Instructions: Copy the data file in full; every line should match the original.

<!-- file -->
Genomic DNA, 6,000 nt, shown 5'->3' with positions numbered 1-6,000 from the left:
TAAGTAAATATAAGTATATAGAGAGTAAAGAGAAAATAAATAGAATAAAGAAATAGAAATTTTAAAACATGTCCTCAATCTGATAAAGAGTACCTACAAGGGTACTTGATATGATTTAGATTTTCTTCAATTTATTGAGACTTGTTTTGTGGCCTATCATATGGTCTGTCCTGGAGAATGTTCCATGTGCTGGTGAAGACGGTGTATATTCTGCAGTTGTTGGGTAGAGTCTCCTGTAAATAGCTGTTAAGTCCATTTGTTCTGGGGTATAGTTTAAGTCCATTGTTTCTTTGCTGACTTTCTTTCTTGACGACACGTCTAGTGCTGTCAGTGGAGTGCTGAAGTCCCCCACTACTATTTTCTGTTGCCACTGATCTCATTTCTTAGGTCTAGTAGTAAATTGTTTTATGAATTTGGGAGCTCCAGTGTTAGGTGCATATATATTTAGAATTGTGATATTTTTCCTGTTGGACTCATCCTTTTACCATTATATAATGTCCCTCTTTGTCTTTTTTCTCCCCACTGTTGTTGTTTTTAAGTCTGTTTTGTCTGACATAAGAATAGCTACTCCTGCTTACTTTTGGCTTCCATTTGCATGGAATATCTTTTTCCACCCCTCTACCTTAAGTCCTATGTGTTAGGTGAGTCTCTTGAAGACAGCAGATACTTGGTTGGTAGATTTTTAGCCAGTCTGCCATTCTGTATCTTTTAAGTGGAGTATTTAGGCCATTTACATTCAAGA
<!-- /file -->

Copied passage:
Genomic DNA, 6,000 nt, shown 5'->3' with positions numbered 1-6,000 from the left:
TAAGTAAATATAAGTATATAGAGAGTAAAGAGAAAATAAATAGAATAAAGAAATAGAAATTTTAAAACATGTCCTCAATCTGATAAAGAGTACCTACAAGGGTACTTGATATGATTTAGATTTTCTTCAATTTATTGAGACTTGTTTTGTGGCCTATCATATGGTCTGTCCTGGAGAATGTTCCATGTGCTGGTGAAGACGGTGTATATTCTGCAGTTGTTGGGTAGAGTCTCCTGTAAATAGCTGTTAAGTCCATTTGTTCTGGGGTATAGTTTAAGTCCATTGTTTCTTTGCTGACTTTCTTTCTTGACGACACGTCTAGTGCTGTCAGTGGAGTGCTGAAGTCCCCCACTACTATTTTCTGTTGCCACTGATCTCATTTCTTAGGTCTAGTAGTAAATTGTTTTATGAATTTGGGAGCTCCAGTGTTAGGTGCATATATATTTAGAATTGTGATATTTTTCCTGTTGGACTCATCCTTTTACCATTATATAATGTCCCTCTTTGTCTTTTTTCTCCCCACTGTTGTTGTTTTTAAGTCTGTTTTGTCTGACATAAGAATAGCTACTCCTGCTTACTTTTGGCTTCCATTTGCATGGAATATCTTTTTCCACCCCTCTACCTTAAGTCCTATGTGTTAGGTGAGTCTCTTGAAGACAGCAGATACTTGGTTGGTAGATTTTTAGCCAGTCTGCCATTCTGTATCTTTTAAGTGGAGTATTTAGGCCATTTACATTCAAGA